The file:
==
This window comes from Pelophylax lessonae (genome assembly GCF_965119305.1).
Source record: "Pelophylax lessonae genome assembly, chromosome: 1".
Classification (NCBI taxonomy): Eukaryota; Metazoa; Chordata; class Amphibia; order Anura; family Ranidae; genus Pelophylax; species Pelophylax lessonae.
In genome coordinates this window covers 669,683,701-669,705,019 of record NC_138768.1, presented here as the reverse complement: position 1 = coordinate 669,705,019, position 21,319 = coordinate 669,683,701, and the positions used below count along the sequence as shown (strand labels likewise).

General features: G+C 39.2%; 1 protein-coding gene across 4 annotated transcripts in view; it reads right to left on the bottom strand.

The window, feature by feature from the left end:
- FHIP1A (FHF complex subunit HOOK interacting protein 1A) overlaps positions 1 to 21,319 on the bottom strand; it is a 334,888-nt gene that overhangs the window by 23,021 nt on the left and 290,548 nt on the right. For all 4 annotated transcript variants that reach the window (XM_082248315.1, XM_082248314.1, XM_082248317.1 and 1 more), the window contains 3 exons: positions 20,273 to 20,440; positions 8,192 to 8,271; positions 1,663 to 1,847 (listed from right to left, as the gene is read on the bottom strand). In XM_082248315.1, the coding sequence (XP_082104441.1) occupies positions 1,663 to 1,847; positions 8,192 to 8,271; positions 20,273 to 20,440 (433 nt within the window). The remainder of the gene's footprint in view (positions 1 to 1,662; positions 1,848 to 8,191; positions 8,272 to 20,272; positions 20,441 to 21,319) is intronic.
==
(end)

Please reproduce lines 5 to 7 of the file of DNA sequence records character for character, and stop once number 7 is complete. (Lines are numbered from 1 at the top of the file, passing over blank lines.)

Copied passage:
General features: G+C 39.2%; 1 protein-coding gene across 4 annotated transcripts in view; it reads right to left on the bottom strand.

The window, feature by feature from the left end:
- FHIP1A (FHF complex subunit HOOK interacting protein 1A) overlaps positions 1 to 21,319 on the bottom strand; it is a 334,888-nt gene that overhangs the window by 23,021 nt on the left and 290,548 nt on the right. For all 4 annotated transcript variants that reach the window (XM_082248315.1, XM_082248314.1, XM_082248317.1 and 1 more), the window contains 3 exons: positions 20,273 to 20,440; positions 8,192 to 8,271; positions 1,663 to 1,847 (listed from right to left, as the gene is read on the bottom strand). In XM_082248315.1, the coding sequence (XP_082104441.1) occupies positions 1,663 to 1,847; positions 8,192 to 8,271; positions 20,273 to 20,440 (433 nt within the window). The remainder of the gene's footprint in view (positions 1 to 1,662; positions 1,848 to 8,191; positions 8,272 to 20,272; positions 20,441 to 21,319) is intronic.